In the 1960s, cardiac surgeon Dr Adrian Kantrowitz pioneered the intra-aortic balloon pump – a surgically implantable device that provided mechanical circulatory support in patients following cardiac surgery. These days, it is a widely used, invaluable piece of equipment that is often inserted and removed in the intensive care unit.
IABPs increase coronary blood flow and reduced myocardial demand and are therefore ideal for augmenting cardiac function post operatively, in cardiogenic shock and in reversible intracardiac mechanical failure e.g acute mitral regurgitation or VSD.
The device consist of a cylindrical polyethylene balloon that sits in the descending aorta approximately 2cm from the left subclavian artery. It is attached to an external computer via the femoral insertion site which automatically (manual settings are usually available) controls the inflation/deflation of the balloon with helium. Essentially, the balloon deflates during systole to reduce afterload and inflates during diastole to increase blood flow through the coronary arteries.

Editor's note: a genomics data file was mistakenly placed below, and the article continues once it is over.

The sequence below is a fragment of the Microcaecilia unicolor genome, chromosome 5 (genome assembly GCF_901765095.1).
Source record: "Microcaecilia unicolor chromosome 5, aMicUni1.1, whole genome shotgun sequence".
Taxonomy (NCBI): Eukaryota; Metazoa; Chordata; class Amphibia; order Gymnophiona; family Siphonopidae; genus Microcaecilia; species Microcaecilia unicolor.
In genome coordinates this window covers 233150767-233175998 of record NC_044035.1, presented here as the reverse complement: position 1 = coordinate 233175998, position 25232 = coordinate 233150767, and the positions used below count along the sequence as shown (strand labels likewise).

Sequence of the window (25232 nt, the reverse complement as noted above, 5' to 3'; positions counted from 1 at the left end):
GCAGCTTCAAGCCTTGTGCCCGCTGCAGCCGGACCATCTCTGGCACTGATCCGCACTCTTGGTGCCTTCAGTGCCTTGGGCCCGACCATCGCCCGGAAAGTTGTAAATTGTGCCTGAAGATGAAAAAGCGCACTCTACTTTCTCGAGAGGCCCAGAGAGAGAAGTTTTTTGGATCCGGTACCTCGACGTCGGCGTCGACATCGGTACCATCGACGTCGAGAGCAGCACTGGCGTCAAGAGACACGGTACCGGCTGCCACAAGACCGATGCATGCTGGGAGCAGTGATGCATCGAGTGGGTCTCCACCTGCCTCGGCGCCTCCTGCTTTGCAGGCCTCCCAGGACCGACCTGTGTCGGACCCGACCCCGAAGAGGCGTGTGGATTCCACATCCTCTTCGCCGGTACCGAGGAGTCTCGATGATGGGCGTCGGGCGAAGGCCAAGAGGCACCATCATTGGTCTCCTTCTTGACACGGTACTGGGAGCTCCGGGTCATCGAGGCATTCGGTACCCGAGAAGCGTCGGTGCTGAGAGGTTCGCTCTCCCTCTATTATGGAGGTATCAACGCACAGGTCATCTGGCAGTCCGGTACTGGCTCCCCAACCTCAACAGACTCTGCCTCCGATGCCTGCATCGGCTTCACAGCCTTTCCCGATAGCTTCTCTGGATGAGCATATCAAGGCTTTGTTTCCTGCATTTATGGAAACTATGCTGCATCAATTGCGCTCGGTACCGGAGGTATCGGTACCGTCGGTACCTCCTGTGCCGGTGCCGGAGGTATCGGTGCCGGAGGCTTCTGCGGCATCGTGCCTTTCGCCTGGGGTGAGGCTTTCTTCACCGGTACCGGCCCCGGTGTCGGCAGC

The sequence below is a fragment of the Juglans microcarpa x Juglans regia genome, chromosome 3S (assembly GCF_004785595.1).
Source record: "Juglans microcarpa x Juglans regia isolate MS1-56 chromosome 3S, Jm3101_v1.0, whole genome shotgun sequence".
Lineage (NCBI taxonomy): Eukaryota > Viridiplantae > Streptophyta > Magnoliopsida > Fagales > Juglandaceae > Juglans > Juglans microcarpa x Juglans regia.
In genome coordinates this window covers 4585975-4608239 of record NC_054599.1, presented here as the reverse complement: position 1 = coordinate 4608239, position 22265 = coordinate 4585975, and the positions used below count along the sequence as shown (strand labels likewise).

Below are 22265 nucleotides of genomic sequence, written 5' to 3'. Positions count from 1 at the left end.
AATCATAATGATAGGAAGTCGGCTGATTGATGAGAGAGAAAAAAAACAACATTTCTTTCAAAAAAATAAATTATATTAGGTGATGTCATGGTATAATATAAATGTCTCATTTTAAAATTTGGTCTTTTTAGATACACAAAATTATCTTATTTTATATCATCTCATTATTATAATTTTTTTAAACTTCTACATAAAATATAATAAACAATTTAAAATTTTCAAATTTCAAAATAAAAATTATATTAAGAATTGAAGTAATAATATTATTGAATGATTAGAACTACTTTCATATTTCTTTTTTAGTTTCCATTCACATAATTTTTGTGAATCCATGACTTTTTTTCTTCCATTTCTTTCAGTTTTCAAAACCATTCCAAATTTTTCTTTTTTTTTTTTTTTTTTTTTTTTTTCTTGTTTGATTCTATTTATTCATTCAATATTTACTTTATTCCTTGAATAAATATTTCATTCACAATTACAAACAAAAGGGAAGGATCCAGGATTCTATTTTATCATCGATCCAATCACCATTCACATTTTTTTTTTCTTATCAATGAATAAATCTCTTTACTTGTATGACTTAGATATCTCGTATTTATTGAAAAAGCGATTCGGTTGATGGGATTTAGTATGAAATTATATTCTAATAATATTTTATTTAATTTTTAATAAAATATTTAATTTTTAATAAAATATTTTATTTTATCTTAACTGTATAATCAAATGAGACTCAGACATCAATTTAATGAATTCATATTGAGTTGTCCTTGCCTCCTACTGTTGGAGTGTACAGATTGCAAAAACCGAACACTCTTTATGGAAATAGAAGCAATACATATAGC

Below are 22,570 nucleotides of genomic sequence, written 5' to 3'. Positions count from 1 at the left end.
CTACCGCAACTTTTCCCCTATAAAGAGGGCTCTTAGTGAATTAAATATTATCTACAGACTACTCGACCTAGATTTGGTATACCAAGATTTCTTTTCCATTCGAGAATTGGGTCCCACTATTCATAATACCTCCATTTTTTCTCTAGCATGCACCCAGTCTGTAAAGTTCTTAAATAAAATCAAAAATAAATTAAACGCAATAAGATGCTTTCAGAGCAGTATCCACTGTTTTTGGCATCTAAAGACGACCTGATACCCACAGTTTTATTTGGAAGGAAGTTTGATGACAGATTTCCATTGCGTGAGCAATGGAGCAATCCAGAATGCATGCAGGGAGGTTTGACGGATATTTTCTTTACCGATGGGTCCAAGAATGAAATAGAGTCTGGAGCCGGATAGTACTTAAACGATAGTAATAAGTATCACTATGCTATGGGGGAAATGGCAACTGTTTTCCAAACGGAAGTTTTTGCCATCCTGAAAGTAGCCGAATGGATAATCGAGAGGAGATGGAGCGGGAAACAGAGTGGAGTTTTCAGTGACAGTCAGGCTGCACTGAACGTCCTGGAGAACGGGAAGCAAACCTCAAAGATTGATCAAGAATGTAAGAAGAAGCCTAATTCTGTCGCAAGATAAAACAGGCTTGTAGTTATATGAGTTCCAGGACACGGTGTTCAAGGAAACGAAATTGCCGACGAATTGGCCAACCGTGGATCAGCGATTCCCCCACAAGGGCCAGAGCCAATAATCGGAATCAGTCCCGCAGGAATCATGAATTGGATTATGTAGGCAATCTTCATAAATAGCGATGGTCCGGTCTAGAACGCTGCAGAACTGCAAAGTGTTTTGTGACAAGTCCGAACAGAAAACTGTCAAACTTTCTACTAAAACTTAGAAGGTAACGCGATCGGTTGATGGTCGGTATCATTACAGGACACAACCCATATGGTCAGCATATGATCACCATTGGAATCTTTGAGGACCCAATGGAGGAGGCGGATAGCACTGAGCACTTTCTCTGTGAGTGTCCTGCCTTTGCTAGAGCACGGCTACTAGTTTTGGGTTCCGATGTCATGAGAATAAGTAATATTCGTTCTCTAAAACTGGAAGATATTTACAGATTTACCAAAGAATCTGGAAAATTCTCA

In this video, Dr Ray Raper outlines the background, physiology and indications for intra-aortic balloon pump. He also demonstrates the technique for insertion of the balloon including balloon sizing and position, vascular access via the femoral artery and the Saldinger technique for insertion. He shares his invaluable experience with using IABPs and describes tips and tricks to ensure maximal patient benefit from these devices.
A representative from Maquet demonstrate the device and computer control system. She outlines equipment set up, how the equipment runs in automatic mode and troubleshooting of common issues.